Hydroxychloroquine is an anti-malarial drug that helps prevent malaria infection and provides relief from the symptoms of malaria when you get it. It’s used to treat multiple sclerosis (MS), rheumatoid arthritis, systemic lupus erythematosus, sarcoidosis, granulomatous disease, and other inflammatory diseases. This medication comes in oral tablets and oral solution forms. It may also be used for purposes not listed in this medication guide. Hydroxychloroquine may also be used for purposes not listed in this medication guide.
What Is It?
Hydroxychloroquine is a medication used to prevent and treat malaria. It is also used to treat lupus erythematosus and rheumatoid arthritis. The drug is similar to chloroquine and carries many of the same side effects. However, it does not have the potential for neurological toxicity seen with chloroquine. One of the most common side effects of hydroxychloroquine is gastrointestinal upset such as nausea, vomiting, diarrhea, or abdominal pain. Other less common but serious side effects include low blood cell counts (thrombocytopenia), elevated liver enzymes (liver injury), and lung problems (pulmonary fibrosis). These are all reasons that you should see your doctor before taking this medication!
How To Take It
Hydroxychloroquine is usually taken with food or milk to prevent stomach upset. The dosage and length of treatment are based on your medical condition and response to therapy. In children, the dosage may also be based on weight.
What Are The Side Effects?
The most common side effects are nausea and diarrhea. These effects are usually mild and go away on their own. Other common side effects include headache, dizziness, skin rash, and itching. Rare side effects include changes in heart rhythm, mental confusion, and vision problems. If you experience any of these side effects, stop taking hydroxychloroquine and call your doctor right away.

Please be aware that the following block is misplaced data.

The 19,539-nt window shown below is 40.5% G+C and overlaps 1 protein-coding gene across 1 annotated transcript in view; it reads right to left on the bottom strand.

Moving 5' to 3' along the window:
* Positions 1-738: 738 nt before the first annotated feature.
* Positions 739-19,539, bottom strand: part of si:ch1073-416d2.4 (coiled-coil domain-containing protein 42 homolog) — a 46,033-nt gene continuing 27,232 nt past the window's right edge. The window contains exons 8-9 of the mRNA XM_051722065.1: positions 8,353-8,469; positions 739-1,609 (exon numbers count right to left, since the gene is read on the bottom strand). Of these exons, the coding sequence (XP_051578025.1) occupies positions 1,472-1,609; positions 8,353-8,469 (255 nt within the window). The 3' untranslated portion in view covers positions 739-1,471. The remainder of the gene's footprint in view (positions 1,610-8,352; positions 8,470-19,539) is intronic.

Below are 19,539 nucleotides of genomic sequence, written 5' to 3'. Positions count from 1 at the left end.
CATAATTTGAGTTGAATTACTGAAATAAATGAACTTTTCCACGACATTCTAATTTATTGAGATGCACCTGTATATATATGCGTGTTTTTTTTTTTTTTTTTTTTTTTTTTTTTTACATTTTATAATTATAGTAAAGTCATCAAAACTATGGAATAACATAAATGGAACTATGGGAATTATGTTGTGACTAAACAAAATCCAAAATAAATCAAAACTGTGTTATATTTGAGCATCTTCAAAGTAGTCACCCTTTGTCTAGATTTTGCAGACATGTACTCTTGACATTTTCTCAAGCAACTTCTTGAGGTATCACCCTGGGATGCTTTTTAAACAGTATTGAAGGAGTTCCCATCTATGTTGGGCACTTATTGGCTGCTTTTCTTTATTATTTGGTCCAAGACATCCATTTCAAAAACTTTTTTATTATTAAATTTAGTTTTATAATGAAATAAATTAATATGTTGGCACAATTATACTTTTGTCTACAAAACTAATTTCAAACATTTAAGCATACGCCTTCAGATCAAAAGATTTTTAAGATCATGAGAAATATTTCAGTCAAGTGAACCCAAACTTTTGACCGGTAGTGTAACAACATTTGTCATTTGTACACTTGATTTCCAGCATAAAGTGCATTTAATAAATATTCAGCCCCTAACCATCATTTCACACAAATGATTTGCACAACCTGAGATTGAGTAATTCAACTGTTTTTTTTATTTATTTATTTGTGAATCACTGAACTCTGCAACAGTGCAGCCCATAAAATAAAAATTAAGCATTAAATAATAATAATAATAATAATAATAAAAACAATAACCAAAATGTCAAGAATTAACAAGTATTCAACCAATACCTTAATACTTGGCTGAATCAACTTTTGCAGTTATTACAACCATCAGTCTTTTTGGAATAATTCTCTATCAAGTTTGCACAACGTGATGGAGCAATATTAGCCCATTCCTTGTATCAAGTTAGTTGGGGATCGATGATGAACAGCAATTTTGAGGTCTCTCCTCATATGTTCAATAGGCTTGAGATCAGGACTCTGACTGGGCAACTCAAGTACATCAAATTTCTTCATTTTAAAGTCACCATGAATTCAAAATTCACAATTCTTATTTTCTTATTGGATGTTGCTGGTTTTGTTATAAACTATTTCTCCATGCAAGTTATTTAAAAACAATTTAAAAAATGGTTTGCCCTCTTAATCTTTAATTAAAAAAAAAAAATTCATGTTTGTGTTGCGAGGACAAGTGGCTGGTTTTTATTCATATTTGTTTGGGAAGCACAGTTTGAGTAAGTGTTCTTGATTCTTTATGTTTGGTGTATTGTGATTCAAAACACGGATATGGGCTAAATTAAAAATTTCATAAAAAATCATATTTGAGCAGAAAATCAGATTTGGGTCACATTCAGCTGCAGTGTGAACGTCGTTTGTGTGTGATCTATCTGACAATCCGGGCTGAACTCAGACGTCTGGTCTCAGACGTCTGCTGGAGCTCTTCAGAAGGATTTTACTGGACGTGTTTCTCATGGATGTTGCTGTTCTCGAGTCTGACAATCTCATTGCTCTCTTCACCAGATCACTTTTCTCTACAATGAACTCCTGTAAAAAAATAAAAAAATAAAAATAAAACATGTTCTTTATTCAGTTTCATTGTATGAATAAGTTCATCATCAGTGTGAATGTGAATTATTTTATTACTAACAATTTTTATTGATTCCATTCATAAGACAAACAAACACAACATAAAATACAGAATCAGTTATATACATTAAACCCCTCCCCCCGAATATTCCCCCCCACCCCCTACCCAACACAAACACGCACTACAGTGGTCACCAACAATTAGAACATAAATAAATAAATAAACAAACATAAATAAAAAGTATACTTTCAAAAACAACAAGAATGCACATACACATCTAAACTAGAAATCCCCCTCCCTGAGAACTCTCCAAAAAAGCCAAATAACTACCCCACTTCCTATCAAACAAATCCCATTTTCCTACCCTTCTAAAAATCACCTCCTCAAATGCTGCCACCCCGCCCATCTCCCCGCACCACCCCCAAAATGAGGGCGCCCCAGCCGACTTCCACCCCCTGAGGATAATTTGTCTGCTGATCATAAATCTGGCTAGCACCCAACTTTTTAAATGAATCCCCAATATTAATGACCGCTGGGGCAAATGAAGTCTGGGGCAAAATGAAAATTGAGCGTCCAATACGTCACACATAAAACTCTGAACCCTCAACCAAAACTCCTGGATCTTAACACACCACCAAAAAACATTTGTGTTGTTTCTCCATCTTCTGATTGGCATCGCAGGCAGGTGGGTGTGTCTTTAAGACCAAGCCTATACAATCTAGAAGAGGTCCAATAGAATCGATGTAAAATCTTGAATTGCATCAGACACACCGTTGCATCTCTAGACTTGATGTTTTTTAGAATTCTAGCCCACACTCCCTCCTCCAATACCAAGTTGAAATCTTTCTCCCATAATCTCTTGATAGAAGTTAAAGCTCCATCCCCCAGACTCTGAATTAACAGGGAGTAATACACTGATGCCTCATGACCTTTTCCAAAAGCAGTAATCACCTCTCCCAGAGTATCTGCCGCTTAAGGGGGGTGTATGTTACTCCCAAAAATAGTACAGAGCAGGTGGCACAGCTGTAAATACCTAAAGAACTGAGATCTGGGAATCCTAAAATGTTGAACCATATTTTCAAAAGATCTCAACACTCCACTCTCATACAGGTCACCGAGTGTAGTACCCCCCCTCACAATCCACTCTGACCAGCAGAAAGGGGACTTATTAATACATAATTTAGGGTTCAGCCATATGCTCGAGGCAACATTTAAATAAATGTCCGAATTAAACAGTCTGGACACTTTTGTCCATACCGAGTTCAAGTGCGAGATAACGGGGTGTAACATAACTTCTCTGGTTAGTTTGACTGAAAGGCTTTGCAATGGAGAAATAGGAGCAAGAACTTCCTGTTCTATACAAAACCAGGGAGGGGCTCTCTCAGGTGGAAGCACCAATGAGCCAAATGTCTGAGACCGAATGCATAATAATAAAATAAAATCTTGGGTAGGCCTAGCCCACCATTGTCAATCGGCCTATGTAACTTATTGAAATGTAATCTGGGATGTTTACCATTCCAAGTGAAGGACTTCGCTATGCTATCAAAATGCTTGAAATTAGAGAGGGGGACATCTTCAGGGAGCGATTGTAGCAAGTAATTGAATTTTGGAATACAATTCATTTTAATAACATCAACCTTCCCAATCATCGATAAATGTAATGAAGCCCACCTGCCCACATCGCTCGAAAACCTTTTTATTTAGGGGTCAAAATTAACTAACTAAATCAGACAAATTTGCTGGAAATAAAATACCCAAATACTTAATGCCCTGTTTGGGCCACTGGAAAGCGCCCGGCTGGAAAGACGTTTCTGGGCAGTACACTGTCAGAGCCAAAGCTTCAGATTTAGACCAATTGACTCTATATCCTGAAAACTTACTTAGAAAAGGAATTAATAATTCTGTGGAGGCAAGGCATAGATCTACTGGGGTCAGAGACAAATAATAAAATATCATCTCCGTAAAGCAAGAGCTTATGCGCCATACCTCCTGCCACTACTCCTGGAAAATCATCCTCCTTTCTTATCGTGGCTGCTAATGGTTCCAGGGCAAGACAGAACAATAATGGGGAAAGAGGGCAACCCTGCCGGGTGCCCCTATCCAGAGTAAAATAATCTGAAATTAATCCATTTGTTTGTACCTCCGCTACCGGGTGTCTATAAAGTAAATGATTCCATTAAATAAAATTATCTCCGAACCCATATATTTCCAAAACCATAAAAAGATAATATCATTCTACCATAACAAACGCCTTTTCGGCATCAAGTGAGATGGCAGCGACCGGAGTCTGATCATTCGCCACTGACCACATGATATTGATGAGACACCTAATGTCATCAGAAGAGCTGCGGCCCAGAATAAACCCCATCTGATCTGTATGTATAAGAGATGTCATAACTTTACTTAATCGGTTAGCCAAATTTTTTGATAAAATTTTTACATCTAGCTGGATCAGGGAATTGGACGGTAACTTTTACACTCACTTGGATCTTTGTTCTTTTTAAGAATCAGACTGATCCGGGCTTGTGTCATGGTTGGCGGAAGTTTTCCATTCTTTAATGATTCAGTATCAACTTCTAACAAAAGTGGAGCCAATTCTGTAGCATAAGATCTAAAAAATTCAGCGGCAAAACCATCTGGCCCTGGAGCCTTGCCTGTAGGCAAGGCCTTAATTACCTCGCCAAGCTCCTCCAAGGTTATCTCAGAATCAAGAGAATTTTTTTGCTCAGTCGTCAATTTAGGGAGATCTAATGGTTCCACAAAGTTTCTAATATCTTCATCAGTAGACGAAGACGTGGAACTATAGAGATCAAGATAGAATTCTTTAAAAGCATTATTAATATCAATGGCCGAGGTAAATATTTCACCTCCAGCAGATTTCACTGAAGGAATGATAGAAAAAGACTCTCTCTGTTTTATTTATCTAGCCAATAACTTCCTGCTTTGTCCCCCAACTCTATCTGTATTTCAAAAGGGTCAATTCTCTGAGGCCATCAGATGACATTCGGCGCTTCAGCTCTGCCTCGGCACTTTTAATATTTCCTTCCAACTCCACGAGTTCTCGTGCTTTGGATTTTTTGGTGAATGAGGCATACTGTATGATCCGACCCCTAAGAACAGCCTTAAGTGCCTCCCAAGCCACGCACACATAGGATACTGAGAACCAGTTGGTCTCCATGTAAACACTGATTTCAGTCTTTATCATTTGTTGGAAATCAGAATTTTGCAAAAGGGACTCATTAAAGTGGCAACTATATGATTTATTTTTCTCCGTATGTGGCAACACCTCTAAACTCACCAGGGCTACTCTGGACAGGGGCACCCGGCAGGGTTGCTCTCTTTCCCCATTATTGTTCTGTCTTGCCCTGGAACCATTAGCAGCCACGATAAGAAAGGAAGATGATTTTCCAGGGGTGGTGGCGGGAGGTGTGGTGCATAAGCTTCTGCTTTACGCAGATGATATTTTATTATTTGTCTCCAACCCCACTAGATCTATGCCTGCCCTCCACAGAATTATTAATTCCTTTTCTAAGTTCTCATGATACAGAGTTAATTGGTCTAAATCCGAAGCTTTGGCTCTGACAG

Who Should Not Take It?
People with psoriasis should not take hydroxychloroquine. The drug can increase the risk of a rare but serious condition called exfoliative dermatitis. People with heart disease, diabetes, or a history of alcohol abuse should also avoid the drug. Pregnant women and people who are breastfeeding should not take hydroxychloroquine.
When Should I Stop Taking It?
Hydroxychloroquine 200 mg is usually taken for 3-5 days. The length of your treatment will depend on your condition and how well you respond to the medication. If you’re feeling better and your infection appears to be cleared up, your doctor may tell you to stop taking hydroxychloroquine.
Alternatives To Hydroxychloroquine
If you’re looking for an alternative to hydroxychloroquine, there are a few options available. These include chloroquine, quinacrine, and mefloquine. Each of these has its own benefits and drawbacks, so be sure to speak with your doctor before making a decision. – Chloroquine is a good choice if you need high doses or if your disease has progressed to the stage where the treatment needs to start earlier in the course of the disease.
– Quinacrine is often used as maintenance therapy following one year of hydroxychloroquine therapy, or for cases where there’s no history of joint damage and diagnosis is made based on symptoms only.
– Mefloquine can cause neurological side effects such as mood changes and seizures in some people who take it. It’s also not recommended for use during pregnancy or breastfeeding because it can affect blood cells.